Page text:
Banks, Credit Unions Better Buckle Up for These Big Data Trends

The proliferation of data, rising consumer expectations for personalized experiences and the vast potential of AI and other data tools make data management crucial for financial institution success. Major shortfalls in data quality and skills, however, must be addressed before institutions can take full advantage of data's potential for CX and marketing. Transparency in AI and data security are must-haves.

Financial institutions find themselves at a critical moment in regard to their use of data. To an increasing extent their future success hangs on their ability to put data to use, especially for marketing and improving the customer experience. Consumers and business customers alike have higher expectations for a personalized experience from their financial provider.

Further, as the banking industry migrates from handling transactions to a greater emphasis on proactively assisting people and businesses with their finances, the importance of accurate, useful and accessible data, from both internal and external sources, will only grow.

At the same time, a powerful countervailing trend is gaining strength — the expectation of consumers that their data will be used to their benefit and will be protected. Along with that, they want complete transparency of how their data will be used.

“All of the customer experience tools of the future won’t matter if the consumer doesn’t trust how you will value their identity, protect their data and be forthright in their interactions,” states Jim Marous in “Using Data to Drive an Improved Customer Experience.”

“Consumers want to know that you will always be engaging on their behalf,” says Marous who is Owner and CEO of the Digital Banking Report (DBR) and Co-publisher of The Financial Brand.

Amplifying all of this is COVID-19’s effect on the world economy. As a result, there is a growing recognition by banks and credit unions that they need to first strengthen the fundamentals needed to succeed in a data-driven world, rather than rushing headlong to embrace each new advance in data science, analytics and artificial intelligence.

These top data priorities are simply stated but difficult to accomplish:

  • Knowing what data you have (and where) with access and accountability.
  • Determining the accuracy of the data you have or data you bring in (clean data).
  • Establishing rigorous governance of privacy, security and ethical use of customer data.
  • Hiring and/or upskilling people who understand the importance of good data and its use as well as having the ability to use increasingly sophisticated tools.

Once banks and credit unions firmly establish standards, they can confidently move toward what Google describes as “an un-siloed, data-first business.”

A Perfect Storm of Data, New Tools and Changed Expectations

The good news is that the data revolution “is still in the earliest of innings,” as PwC states in its report, “In Data We Trust.” That may seem incongruous, given the amount of data already in existence, but the report quotes research firm IDC that the amount of data created, captured and replicated annually across the world will grow more than five-fold by 2025.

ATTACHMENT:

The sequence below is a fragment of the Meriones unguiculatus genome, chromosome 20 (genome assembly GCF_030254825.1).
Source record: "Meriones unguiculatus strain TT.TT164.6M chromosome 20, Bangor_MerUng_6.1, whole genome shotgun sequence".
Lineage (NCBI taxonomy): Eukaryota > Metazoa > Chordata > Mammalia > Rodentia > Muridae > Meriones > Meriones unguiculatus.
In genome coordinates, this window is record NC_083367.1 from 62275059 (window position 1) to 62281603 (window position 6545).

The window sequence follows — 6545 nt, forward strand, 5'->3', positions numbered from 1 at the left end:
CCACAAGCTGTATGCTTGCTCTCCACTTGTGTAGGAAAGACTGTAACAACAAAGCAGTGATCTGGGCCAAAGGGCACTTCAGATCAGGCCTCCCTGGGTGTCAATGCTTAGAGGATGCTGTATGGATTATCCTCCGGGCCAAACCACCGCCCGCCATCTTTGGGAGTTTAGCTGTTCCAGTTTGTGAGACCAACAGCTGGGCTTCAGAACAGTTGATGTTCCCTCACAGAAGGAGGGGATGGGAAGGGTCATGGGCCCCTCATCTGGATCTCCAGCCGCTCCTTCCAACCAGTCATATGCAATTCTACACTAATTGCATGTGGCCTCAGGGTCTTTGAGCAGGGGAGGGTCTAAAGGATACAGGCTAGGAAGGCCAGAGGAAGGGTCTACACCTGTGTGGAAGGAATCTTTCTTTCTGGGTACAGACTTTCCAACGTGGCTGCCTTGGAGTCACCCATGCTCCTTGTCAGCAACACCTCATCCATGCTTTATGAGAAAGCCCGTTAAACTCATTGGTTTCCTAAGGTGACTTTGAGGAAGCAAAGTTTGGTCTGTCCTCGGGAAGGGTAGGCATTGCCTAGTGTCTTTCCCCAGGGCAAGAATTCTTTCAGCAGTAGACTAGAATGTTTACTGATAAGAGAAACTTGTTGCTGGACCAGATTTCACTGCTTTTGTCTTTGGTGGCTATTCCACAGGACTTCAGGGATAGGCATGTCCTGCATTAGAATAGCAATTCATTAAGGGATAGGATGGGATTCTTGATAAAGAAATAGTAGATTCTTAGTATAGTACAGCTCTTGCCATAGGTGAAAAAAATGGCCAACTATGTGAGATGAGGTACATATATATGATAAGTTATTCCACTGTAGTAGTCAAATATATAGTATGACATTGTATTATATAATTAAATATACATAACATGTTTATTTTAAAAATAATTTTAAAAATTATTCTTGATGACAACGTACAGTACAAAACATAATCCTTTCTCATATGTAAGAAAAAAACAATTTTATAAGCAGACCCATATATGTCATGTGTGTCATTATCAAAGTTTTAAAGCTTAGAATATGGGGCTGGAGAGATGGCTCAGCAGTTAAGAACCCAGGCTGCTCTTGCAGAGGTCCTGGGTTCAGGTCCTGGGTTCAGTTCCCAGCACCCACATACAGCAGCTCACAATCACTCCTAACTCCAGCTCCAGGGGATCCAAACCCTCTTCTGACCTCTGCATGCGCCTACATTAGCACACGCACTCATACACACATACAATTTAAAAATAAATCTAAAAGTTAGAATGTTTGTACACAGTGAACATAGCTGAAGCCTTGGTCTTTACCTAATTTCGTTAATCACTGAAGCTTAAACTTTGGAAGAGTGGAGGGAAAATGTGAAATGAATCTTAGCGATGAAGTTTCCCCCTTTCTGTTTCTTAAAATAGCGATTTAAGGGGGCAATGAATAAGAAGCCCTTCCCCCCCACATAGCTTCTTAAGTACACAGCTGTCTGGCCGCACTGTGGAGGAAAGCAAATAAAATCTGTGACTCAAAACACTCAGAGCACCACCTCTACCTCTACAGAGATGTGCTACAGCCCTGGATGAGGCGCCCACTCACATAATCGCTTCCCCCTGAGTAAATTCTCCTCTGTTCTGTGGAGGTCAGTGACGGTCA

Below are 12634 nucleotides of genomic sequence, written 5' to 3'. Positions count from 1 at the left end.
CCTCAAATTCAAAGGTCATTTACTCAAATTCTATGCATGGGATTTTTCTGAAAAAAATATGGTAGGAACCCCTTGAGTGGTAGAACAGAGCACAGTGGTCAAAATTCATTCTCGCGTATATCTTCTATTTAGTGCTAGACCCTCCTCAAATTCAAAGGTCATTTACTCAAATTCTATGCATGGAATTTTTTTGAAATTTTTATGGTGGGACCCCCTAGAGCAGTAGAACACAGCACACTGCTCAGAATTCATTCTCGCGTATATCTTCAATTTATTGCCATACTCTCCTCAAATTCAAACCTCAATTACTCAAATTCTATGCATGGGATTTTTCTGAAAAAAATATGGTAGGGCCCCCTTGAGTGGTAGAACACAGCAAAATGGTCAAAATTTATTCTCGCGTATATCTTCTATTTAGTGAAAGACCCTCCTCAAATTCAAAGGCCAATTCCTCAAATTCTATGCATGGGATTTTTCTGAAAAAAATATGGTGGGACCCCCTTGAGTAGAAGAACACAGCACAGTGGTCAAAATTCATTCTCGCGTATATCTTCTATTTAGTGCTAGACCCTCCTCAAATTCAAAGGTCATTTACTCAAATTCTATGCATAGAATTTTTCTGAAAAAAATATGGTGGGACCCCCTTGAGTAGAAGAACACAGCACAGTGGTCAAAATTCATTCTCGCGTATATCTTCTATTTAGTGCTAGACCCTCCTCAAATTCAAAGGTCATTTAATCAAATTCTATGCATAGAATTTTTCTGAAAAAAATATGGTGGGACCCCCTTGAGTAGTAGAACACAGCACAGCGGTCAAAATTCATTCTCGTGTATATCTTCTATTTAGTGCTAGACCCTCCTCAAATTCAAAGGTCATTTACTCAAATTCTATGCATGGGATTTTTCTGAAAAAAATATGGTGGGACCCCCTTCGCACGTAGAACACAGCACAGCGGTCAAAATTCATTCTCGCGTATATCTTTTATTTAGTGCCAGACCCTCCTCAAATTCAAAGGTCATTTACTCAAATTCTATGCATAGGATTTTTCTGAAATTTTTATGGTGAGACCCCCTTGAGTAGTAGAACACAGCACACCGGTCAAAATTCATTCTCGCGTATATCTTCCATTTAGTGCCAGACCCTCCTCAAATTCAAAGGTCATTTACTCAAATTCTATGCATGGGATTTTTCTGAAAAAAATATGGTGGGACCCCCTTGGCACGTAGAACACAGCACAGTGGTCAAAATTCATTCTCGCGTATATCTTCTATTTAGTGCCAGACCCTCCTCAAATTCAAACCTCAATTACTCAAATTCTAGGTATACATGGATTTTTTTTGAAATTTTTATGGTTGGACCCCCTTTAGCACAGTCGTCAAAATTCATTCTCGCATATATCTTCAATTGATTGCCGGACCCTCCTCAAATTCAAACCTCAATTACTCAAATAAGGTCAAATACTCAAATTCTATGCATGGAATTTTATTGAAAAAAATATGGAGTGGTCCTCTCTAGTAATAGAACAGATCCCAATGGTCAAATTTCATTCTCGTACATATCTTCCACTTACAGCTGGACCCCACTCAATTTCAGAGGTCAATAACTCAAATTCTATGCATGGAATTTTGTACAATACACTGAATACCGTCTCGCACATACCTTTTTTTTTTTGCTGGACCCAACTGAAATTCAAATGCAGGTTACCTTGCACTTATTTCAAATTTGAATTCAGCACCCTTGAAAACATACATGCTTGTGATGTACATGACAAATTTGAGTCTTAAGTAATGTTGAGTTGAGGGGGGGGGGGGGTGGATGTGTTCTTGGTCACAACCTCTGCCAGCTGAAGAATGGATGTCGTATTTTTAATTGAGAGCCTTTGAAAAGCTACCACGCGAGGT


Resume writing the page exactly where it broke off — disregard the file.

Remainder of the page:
Financial institutions have long had access to both basic accountholder data plus a fire hose of transactional data. But data now comes from many sources, including social media. The fastest-growing areas are user-generated media and metadata (data about data), according to a Bain & Company analysis. Much of this type of data is unstructured. There is great potential with so much data to work with but also several challenges.

The potential lies in several areas:

  • Highly personalized customer experiences, in the manner that consumers have come to expect with data-driven companies like Netflix, Uber and Spotify.
  • The ability to achieve one-to-one marketing communications and product offers.
  • Being able to proactively help consumers manage their finances.

“Few enterprises today actually understand what consumer data they possess or who has access to it, let alone how to control that access.”
— Bain & Company

The challenges, however, are significant. “The reality is that few enterprises today actually understand what consumer data they possess or who has access to it, let alone how to control that access,” Bain states.

“Data, by itself, is not a valuable asset,” says Marous. “It’s what you do with it” that counts. The ability to utilize data effectively reflects an institution’s “data maturity,” he states. DBR 2020 research found that most financial institutions do not rank themselves highly in terms of data maturity.

Level of data maturity in banking

Key observation: “Consumer data and analytics can be a powerful enabler of deeper customer intimacy,” Bain observes. “But they have to be treated as critical corporate assets, not just an afterthought. In the rush to accumulate consumer information, many firms have failed to build the capabilities and structures they need to analyze the data and use it strategically.”

Overall Ranking of Data Trends for 2021

For its annual ranking of data and business intelligence trends, BARC (Business Application Research Center) surveyed more than 2,500 data users, consultants and vendors, including financial institution professionals. The overall ranking by all respondents can be found in the BARC report. Below, the results are shown for the financial institution respondents.

How financial institutions rank data business intelligence and analytics trends

Although some of the categories shown above reflect the specialized language of the data management world, the importance of data quality and governance clearly stands out for financial institutions. Those are two of the four key trends identified below.

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Key Data Trend 1: Quality of Data Must Improve

It’s not only consumers who lack confidence that the data companies have about them is accurate or secure. Business users within financial institutions — including those in marketing — lack confidence in the data they are presented with.

Only 17% of financial institutions considered the quality of data being used to be “acceptable” or “excellent,” according to DBR’s research.

Quality of data used by analytic marketing and business intelligence areas